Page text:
How do we stay healthy or at least recover quickly from our health challenges until the end of this adventure? The Key is Gratitude and Service to our fellow travelers on this planet. This will give purpose to our health. That is the motivator. We must pray and meditate daily. We must work out daily. We must eat right daily. All this so we can be of service. What we do or don’t do daily is the measure of the resulting Karma that will get our attention. We can get another turn if we fail for a day, but……There are billions of lives at stake. Now and in the future.
We want to reach old age without a prolonged period of ill health. That is the goal. We want to come to the end and see the result of a life well-lived.
A recent post from the Mayo Clinic said that in post-Covid-19 America more people are looking at dieting as a way to be healthier for their immune system more than just cutting the quarantine weight gain. I’m encouraged by that news.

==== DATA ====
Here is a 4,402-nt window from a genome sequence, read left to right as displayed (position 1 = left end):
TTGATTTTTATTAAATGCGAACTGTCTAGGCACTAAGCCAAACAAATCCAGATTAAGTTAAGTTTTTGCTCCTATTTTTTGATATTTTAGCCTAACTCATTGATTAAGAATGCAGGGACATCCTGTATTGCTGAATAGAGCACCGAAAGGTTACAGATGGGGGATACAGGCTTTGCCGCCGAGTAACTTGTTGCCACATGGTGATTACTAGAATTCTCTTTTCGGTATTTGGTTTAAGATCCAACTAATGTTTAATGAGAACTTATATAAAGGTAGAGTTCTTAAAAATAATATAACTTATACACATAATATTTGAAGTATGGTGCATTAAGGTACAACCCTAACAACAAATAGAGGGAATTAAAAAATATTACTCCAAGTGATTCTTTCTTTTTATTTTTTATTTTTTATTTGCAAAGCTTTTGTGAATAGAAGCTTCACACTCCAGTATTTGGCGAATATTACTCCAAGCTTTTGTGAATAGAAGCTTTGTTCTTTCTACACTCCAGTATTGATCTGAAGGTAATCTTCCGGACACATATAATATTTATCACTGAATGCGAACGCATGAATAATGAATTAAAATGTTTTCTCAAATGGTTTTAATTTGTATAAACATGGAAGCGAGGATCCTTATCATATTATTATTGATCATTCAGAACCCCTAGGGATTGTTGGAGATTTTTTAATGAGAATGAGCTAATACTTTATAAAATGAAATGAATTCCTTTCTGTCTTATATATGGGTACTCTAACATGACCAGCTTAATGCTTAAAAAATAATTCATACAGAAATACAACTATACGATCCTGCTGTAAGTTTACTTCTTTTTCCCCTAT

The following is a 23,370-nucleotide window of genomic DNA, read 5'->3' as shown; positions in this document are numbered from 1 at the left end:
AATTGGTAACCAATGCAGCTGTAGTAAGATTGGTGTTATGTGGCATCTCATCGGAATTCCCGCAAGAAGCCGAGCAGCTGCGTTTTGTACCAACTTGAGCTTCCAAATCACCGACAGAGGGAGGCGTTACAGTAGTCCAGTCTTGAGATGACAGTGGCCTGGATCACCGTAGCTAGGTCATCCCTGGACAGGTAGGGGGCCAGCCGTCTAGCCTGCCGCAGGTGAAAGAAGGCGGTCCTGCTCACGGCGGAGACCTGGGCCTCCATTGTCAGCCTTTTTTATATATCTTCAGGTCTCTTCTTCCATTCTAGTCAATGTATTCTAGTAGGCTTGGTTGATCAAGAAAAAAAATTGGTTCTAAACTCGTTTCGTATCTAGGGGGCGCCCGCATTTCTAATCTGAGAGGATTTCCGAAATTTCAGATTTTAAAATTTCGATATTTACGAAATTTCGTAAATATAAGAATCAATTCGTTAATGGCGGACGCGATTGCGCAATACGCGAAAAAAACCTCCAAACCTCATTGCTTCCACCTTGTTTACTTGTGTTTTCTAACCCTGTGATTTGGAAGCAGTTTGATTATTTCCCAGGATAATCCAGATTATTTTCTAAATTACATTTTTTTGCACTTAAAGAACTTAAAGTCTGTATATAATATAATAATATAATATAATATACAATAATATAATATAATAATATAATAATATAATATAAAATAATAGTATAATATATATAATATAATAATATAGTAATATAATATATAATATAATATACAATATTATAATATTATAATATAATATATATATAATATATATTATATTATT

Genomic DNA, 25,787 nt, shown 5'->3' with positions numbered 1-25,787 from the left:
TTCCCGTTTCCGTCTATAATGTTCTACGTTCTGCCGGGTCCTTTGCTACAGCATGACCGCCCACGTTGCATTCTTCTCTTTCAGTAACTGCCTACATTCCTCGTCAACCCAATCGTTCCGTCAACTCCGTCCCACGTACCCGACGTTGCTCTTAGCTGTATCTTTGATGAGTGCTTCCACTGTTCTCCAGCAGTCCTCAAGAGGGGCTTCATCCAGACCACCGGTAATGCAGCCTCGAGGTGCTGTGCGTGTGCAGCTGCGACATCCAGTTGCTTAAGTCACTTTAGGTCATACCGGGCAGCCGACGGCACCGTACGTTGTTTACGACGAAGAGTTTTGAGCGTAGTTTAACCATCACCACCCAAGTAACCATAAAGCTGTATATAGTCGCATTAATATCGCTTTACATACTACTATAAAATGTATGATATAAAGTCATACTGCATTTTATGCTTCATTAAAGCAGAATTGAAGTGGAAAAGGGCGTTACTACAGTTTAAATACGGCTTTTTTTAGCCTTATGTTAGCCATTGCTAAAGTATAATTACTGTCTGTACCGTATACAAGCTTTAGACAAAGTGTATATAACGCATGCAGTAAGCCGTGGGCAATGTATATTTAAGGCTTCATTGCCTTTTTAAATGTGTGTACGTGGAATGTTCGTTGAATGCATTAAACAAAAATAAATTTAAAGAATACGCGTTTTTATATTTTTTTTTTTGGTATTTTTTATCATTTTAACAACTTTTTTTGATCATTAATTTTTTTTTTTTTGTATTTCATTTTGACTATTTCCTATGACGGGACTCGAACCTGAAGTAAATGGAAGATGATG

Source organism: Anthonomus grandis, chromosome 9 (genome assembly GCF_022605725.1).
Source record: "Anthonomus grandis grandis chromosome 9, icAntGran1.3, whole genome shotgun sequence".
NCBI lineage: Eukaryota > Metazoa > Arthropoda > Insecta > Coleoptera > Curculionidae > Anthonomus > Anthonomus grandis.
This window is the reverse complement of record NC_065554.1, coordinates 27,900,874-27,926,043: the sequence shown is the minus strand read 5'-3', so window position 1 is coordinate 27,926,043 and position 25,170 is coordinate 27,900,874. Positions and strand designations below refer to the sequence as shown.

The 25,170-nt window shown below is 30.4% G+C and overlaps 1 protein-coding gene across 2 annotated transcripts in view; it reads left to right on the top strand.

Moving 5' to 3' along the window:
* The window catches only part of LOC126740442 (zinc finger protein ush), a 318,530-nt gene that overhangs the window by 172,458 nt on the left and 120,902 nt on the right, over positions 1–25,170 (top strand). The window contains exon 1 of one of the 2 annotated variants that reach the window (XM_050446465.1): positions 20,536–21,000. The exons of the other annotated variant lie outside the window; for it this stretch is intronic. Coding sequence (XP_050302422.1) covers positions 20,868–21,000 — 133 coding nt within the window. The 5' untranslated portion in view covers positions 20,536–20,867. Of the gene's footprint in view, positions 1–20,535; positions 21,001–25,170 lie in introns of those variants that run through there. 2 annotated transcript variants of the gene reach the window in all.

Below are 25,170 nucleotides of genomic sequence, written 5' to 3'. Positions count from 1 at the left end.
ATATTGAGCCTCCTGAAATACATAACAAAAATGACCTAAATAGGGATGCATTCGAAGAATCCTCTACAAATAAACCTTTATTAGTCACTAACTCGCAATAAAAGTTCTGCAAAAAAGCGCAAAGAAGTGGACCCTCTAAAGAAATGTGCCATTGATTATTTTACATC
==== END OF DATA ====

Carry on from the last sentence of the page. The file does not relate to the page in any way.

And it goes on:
Here is a Link to a basic core set of exercises
Blue Zone Lesson #5
The Blue Zones
9 Lessons For Living Longer
From the people who’ve lived the longest
by Dan Buettner
This is not meant to be a book review, but a chance to impart some great information that we all need to know.
“Life expectancy of an American born today averages 78.2 years. But this year, over 70,000 Americans have reached their 100 birthday.”
Dan Buettner teamed up with National Geographic to find the world’s longest-lived people and study them. They found pockets of people around the world with the highest life expectancy, or with the highest proportions of people to reach age 100.
The 5 places are:
Barbagia region of Sardinia-mountainous highlands
Ikaria, Greece-Aegean Island
Nicoya Peninsula, Costa Rica
Seventh Day Adventist-around Loma Linda, California
Okinawa, Japan-Island area.
They put together medical researchers, anthropologists,
Demographers, and epidemiologists to search for evidence-based common denominators. They found nine lifestyle and diet habits .